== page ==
China's biggest carmaker Shanghai VW has pledged it will strive to maintain its upper hand in the nation's booming car market over the next five years, despite increasingly fierce competition.
Shanghai VW President Chen Zhixin explains that the firm, which is a joint venture of China's Shanghai Automotive Industry Corp (SAIC) and German Volkswagen Group, wants to hold on to its 20 per cent slice of the domestic car market by 2008.
Chen said that 2003 was a good year for the joint venture, which notched up a 30 per cent year-on-year sales increase, selling 396,000 cars - a 19.1 per cent share of the domestic auto market.
This year, Shanghai VW plans to increase its sales to at least 462,000 cars.
New car sales in China reached 2.07 million units last year, including 1.97 million locally made vehicles and 100,000 imported models.
"We will also maintain a strong profit-earning capability during the next five years," Chen said.
Shanghai VW hopes to maintain its position in the market through the introduction of at least one or two new models.
It currently turns out the Santana, Santana 3000, notchback and hatchback Polos, Passats and Gols.
The Santana 3000 was launched last week. The company will launch the Touran multi-purpose vehicle during the second half of this year.
Shanghai VW was the first Sino-foreign car joint venture. It was set up in 1985 and has so far produced 2.7 million cars.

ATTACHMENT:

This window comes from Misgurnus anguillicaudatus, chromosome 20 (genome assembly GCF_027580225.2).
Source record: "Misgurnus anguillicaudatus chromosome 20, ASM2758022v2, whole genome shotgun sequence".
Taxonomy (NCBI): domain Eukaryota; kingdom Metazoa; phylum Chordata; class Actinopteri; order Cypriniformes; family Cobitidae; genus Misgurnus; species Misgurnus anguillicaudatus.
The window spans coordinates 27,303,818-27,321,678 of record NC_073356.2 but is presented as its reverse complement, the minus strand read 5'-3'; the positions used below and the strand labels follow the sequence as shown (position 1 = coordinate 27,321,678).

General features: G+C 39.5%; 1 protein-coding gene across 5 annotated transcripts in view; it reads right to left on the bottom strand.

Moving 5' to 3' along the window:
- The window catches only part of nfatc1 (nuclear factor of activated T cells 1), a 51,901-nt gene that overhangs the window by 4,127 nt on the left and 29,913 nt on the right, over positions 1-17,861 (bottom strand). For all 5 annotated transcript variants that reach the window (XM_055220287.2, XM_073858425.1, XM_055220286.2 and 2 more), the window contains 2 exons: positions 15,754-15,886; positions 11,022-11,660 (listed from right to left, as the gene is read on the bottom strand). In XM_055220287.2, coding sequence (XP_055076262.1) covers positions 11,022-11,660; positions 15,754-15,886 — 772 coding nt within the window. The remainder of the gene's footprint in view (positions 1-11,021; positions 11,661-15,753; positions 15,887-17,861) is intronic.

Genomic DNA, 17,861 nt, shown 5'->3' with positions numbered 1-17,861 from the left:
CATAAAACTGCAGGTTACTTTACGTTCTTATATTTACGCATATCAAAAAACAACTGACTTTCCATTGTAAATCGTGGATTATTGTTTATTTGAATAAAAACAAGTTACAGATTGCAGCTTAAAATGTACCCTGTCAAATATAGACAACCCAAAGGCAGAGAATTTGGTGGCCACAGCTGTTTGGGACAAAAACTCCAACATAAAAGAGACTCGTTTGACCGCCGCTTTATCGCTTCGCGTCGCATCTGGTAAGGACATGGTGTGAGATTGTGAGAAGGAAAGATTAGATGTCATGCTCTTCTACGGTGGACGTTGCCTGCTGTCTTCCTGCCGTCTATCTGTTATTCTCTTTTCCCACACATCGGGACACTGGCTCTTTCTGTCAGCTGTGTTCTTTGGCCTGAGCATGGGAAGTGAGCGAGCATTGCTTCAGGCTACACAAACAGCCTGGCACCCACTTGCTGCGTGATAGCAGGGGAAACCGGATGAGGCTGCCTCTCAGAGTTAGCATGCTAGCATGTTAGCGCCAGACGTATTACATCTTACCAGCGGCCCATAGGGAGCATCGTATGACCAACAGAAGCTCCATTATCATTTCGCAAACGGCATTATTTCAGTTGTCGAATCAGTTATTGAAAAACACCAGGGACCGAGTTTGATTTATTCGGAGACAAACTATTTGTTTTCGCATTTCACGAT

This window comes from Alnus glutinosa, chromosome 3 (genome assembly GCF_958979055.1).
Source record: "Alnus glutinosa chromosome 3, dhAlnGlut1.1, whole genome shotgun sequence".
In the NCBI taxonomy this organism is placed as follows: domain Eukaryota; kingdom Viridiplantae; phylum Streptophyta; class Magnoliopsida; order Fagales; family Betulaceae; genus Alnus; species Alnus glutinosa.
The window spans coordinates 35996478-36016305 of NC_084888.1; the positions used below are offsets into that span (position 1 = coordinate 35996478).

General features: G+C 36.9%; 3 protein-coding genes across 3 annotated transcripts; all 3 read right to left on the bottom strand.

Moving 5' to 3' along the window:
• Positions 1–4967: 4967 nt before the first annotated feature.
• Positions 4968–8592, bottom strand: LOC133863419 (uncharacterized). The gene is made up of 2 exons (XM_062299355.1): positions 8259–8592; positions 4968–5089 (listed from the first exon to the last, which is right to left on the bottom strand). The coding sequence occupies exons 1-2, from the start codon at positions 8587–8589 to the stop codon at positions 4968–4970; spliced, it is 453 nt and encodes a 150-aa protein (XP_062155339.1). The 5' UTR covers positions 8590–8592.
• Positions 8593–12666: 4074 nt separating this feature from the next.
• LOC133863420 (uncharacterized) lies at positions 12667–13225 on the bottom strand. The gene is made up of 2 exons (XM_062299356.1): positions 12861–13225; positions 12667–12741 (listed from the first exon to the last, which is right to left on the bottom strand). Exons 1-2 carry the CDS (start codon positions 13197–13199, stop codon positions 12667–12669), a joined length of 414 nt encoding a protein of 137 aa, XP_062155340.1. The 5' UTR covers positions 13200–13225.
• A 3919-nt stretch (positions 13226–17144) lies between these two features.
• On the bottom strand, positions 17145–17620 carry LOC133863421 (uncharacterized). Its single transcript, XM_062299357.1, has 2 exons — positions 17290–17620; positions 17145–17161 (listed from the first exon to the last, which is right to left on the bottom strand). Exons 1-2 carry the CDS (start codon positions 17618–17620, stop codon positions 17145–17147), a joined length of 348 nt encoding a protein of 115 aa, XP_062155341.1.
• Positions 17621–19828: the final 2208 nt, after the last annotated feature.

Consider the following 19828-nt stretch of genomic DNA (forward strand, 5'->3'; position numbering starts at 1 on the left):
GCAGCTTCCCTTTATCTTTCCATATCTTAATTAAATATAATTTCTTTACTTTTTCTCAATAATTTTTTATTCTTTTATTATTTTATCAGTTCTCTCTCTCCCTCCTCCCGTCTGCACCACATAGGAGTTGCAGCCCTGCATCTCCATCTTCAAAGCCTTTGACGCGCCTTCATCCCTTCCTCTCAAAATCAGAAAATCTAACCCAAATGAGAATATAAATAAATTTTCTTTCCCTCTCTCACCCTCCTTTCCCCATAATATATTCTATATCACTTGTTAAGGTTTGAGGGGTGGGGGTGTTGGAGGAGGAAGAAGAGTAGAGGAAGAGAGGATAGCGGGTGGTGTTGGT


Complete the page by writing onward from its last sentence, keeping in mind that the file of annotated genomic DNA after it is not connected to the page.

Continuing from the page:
But analysts say it will be difficult for the firm to maintain its current market share and strong profit-making ability as a result of increasing rivalry from other auto companies.
FAW VW , Volkswagen's other China joint venture with the First Automotive Works Corp in Northeast China's Jilin Province, has set a target to increase its annual sales to 1 million cars by 2008 from almost 300,000 units last year.
FAW VW, which is only second to Shanghai VW in its current annual unit sales, said its sales in 2008 will include 850,000 units of Volkswagen brand models and 150,000 units of Audi brand models, said company President Qin Huanming.
Shanghai GM, US-based General Motors' joint venture with the SAIC, also aims to increase its market share to 20 per cent within the next five to six years from last year's 9.8 per cent.
The joint venture, China's No 3 car maker, said it expects to sell 285,000 cars this year, controlling more than 10 per cent of the market.
Both two joint ventures of another Chinese auto giant Dongfeng Motor Corp, with French PSA Peugeot Citroen and Japan's Nissan, plan to produce 300,000 passenger cars annually by 2007.
Even Geely, a small privately owned carmaker in Zhejiang Province, also wants to elevate its annual sales to 1 million cars by 2010, up from 80,000 units last year.
"China is the world's last rapidly growing major car market, and it's very natural that all of its players are eager to take a big bite," said Jia Xinguang, from the China National Automotive Industry Consulting and Development Corp.
"However, not all of them will be able to achieve their sales or market share targets unless there is a 200 per cent market share," Jia said.
"Competition in the industry will include sourcing, development, manufacturing, branding and sales and after-sales services. Those less competitive players will die or be merged in the years to come," he added.
Carmakers' staggering profit margins will continue to decline as most of them have to cut prices to survive competition, he said.
Currently, the profit margins of major carmakers in China stand at 20 to 30 per cent on average.
Last year, Chins's 15 key State-owned automakers reported 40.93 billion yuan (US$4.94 billion) profits, up 57.6 per cent from a year earlier.
There are currently around 120 vehicle plants in China, including 35 making passenger cars.